A fundamental challenge for astrobiology is to establish the relative contributions of chance versus predictability in the origin and evolution of life on our own planet. Thus, for example, all Earth-life creates metabolism from an interacting network of protein molecules that catalyze various biochemical reactions. Furthermore, early during evolution it had arrived at a standard set of 20 amino acid building-blocks with which to build each of these proteins. We now have good reason to think that many of these amino acids are formed in significant quantities throughout the galaxy – but so are many others – so would alien life be like us, and how could we possibly know?
We’ve got another lecture in the STSci Astrobiology Lecture Series coming up tomorrow! This month the lecture will be by Wes Traub from the Jet Propulsion Laboratory at Caltech. It’ll be in Mudd 100 at 12:30pm tomorrow. The lecture is entitled “Astrobiological Factors in Exoplanet Exploration Strategies.” The abstract:
What is the best strategy for finding signs of life beyond the Solar System? Until recent years this was a purely philosophical question, but today we have the technical ability to search for signs of life on exoplanets around nearby stars, so the question is now a practical one. To start, we ask what kind of signs of life should we be looking for, and where should we be looking? Next we might ask about the methods we could use for such a search, and the kinds of evidence that we expect to obtain. Finally we can ask about the prospects for starting this search in the coming decade.
After the lecture, the Astrobiology Club gets to meet with Traub at 3pm in Mudd 128. Don’t miss out!
The next “Planets, Life, and the Universe” astrobiology lecture is this Friday, May 7th, from 12-2:30pm in Bahcall Auditorium at STSCI. The presenter is L. Drake Deming from the NASA Goddard Center for Astrobiology. Here is the lecture abstract:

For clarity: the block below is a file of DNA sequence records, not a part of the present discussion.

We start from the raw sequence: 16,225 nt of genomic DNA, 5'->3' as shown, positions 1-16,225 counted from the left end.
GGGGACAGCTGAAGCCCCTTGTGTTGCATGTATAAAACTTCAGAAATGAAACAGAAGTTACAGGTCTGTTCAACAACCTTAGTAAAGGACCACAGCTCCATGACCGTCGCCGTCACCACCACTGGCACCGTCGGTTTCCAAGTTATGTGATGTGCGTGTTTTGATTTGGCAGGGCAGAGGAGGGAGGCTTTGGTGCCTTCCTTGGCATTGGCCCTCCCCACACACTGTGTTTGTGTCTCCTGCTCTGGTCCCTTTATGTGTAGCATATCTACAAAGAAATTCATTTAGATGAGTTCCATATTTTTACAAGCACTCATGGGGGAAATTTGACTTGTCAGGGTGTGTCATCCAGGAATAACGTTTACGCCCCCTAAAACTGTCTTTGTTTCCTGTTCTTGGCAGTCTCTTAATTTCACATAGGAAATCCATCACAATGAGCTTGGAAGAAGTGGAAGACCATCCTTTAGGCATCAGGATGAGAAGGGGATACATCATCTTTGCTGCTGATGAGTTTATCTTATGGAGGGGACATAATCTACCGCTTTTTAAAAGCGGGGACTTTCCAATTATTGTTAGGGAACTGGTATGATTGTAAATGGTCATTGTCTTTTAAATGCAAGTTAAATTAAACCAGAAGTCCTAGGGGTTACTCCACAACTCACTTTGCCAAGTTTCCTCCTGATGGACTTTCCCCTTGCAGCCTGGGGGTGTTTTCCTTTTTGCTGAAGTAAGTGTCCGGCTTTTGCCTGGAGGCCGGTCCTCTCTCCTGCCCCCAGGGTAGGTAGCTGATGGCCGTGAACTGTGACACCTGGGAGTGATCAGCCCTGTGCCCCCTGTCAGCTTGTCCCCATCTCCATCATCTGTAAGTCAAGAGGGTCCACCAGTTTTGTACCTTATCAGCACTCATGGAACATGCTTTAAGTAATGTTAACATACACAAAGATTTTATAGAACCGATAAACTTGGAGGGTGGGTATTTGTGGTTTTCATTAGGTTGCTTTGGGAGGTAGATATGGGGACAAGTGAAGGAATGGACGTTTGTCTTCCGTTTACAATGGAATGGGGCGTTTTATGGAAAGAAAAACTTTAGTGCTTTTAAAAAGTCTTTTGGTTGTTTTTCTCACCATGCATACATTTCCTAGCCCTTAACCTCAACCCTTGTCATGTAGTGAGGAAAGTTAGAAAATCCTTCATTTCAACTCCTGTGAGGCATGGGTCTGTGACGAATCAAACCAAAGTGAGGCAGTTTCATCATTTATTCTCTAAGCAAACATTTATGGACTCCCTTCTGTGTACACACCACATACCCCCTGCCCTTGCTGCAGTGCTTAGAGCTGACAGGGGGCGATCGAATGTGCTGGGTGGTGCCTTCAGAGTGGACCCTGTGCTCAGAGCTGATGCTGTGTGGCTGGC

The advent of cryogenic space-borne infrared observatories such as the Spitzer Space Telescope has lead to a revolution in the study of extrasolar planets and planetary systems. Already Spitzer has characterized the emergent infrared spectra of close-in giant exoplanets that orbit sun-like stars, using transit and eclipse techniques. Transits offer enormous advantages in characterizing the bulk properties (mass, radius) as well as the atmospheric composition of extrasolar planets. However, the nearest transiting and habitable extrasolar planet almost certainly does not orbit a Sun-like star. It orbits an M-dwarf star, and it could be a scant 10 parsecs distant from us, or even closer. After we find this unusual habitable world, we will characterize it using transit techniques. Already the ground-based MEarth survey has found a hot superEarth (T = 500 Kelvins) orbiting the M-dwarf star Gliese 1214, 10 parsecs from our own Sun. A space-based all-sky survey could extend the MEarth results to habitable-zone planets. When we have found such a world, the James Webb Space Telescope will be able to measure its atmospheric composition, and possibly even search for biosignatures.